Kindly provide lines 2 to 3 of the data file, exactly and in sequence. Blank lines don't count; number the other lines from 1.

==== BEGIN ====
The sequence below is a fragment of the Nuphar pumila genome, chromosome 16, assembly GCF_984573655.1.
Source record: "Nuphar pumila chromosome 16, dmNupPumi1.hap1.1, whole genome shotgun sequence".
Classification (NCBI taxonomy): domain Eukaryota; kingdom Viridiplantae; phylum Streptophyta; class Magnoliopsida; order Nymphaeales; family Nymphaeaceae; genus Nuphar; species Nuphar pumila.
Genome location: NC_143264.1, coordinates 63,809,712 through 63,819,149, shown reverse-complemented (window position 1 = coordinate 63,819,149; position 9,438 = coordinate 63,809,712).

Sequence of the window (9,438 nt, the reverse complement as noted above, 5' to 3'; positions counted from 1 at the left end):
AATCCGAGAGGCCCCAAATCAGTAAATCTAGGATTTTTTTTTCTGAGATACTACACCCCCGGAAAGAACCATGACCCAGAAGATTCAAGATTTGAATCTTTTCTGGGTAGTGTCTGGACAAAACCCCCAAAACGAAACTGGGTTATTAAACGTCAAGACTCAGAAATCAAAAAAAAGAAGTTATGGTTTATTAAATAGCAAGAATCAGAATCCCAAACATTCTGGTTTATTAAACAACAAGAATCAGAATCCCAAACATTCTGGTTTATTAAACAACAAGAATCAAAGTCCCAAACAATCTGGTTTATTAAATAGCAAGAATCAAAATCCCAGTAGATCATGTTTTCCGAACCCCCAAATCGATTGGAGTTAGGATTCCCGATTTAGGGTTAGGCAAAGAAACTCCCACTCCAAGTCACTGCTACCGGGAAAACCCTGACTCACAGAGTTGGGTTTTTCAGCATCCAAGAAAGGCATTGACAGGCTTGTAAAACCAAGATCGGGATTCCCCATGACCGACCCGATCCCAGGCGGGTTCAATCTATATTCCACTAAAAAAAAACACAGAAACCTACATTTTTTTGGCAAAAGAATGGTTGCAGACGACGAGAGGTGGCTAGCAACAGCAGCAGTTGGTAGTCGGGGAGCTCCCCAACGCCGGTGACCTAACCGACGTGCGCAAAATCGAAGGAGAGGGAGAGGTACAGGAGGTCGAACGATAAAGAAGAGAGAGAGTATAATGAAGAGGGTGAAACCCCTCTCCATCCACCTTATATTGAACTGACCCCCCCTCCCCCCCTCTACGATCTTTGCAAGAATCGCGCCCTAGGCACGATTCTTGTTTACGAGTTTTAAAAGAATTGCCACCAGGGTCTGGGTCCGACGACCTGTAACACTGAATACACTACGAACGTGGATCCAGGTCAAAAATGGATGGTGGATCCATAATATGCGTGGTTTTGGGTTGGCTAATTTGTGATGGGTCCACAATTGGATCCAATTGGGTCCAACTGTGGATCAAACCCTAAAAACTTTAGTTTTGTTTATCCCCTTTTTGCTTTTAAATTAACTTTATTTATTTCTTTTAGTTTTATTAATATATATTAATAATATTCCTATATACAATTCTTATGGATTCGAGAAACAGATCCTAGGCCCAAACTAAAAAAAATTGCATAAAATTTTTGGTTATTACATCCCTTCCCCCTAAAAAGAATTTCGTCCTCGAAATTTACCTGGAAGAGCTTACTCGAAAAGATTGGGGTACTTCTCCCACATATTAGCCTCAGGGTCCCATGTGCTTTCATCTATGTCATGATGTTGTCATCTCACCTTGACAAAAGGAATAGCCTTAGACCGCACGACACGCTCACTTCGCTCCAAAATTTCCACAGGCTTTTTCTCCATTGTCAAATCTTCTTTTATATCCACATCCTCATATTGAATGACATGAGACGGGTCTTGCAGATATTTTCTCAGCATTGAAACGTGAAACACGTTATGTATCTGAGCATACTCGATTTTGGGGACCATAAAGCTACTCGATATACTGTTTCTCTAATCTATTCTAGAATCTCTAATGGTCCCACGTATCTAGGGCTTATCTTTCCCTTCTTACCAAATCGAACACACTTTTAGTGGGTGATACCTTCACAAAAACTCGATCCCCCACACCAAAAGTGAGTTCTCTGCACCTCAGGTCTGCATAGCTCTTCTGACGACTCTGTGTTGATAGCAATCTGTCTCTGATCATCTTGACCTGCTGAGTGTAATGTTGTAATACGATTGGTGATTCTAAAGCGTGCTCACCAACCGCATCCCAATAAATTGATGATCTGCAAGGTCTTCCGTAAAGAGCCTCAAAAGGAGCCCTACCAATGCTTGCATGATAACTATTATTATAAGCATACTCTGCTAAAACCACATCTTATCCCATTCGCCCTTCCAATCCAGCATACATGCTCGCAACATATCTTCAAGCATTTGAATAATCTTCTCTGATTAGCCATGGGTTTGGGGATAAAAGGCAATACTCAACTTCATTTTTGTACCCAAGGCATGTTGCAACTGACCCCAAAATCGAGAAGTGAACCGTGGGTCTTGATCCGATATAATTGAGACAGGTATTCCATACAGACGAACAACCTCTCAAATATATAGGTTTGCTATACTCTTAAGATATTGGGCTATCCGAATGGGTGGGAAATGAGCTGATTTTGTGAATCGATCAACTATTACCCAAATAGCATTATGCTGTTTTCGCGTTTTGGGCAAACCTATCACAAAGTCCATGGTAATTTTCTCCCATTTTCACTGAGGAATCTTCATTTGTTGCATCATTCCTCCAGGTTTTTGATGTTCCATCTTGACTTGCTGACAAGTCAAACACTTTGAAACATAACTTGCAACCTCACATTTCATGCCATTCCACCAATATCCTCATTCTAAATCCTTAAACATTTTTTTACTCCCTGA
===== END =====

Source record: "Nuphar pumila chromosome 16, dmNupPumi1.hap1.1, whole genome shotgun sequence".
Classification (NCBI taxonomy): domain Eukaryota; kingdom Viridiplantae; phylum Streptophyta; class Magnoliopsida; order Nymphaeales; family Nymphaeaceae; genus Nuphar; species Nuphar pumila.